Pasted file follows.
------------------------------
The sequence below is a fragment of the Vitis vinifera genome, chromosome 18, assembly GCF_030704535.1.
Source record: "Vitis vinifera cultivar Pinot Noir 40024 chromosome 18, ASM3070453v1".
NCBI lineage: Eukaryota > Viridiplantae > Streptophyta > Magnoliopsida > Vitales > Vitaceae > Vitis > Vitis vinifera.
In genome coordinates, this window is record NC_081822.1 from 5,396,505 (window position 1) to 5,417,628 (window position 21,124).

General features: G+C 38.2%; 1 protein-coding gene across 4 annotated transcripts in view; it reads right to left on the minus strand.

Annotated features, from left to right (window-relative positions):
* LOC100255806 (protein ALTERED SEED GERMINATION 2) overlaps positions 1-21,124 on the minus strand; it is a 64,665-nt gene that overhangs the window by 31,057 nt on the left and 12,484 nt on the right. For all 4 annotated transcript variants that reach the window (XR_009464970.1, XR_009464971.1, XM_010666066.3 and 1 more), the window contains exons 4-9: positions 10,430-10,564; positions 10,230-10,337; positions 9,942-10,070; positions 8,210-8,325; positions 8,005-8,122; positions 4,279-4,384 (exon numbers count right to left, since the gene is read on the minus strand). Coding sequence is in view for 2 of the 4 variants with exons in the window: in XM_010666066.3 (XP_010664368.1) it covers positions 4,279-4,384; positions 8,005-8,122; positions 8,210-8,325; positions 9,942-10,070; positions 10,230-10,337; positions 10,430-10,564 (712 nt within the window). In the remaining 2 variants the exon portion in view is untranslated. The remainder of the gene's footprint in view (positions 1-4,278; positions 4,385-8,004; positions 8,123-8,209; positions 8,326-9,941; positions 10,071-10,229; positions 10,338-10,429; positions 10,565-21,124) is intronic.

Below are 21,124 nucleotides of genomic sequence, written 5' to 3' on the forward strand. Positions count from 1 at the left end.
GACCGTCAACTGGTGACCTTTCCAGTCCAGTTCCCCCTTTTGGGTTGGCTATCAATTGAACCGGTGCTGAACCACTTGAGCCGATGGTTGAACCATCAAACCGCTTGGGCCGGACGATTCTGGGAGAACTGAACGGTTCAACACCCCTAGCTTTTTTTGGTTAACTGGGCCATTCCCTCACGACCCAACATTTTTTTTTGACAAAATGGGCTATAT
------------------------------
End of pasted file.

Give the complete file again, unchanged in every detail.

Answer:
The sequence below is a fragment of the Vitis vinifera genome, chromosome 18, assembly GCF_030704535.1.
Source record: "Vitis vinifera cultivar Pinot Noir 40024 chromosome 18, ASM3070453v1".
NCBI lineage: Eukaryota > Viridiplantae > Streptophyta > Magnoliopsida > Vitales > Vitaceae > Vitis > Vitis vinifera.
In genome coordinates, this window is record NC_081822.1 from 5,396,505 (window position 1) to 5,417,628 (window position 21,124).

General features: G+C 38.2%; 1 protein-coding gene across 4 annotated transcripts in view; it reads right to left on the minus strand.

Annotated features, from left to right (window-relative positions):
* LOC100255806 (protein ALTERED SEED GERMINATION 2) overlaps positions 1-21,124 on the minus strand; it is a 64,665-nt gene that overhangs the window by 31,057 nt on the left and 12,484 nt on the right. For all 4 annotated transcript variants that reach the window (XR_009464970.1, XR_009464971.1, XM_010666066.3 and 1 more), the window contains exons 4-9: positions 10,430-10,564; positions 10,230-10,337; positions 9,942-10,070; positions 8,210-8,325; positions 8,005-8,122; positions 4,279-4,384 (exon numbers count right to left, since the gene is read on the minus strand). Coding sequence is in view for 2 of the 4 variants with exons in the window: in XM_010666066.3 (XP_010664368.1) it covers positions 4,279-4,384; positions 8,005-8,122; positions 8,210-8,325; positions 9,942-10,070; positions 10,230-10,337; positions 10,430-10,564 (712 nt within the window). In the remaining 2 variants the exon portion in view is untranslated. The remainder of the gene's footprint in view (positions 1-4,278; positions 4,385-8,004; positions 8,123-8,209; positions 8,326-9,941; positions 10,071-10,229; positions 10,338-10,429; positions 10,565-21,124) is intronic.

Below are 21,124 nucleotides of genomic sequence, written 5' to 3' on the forward strand. Positions count from 1 at the left end.
GACCGTCAACTGGTGACCTTTCCAGTCCAGTTCCCCCTTTTGGGTTGGCTATCAATTGAACCGGTGCTGAACCACTTGAGCCGATGGTTGAACCATCAAACCGCTTGGGCCGGACGATTCTGGGAGAACTGAACGGTTCAACACCCCTAGCTTTTTTTGGTTAACTGGGCCATTCCCTCACGACCCAACATTTTTTTTTGACAAAATGGGCTATAT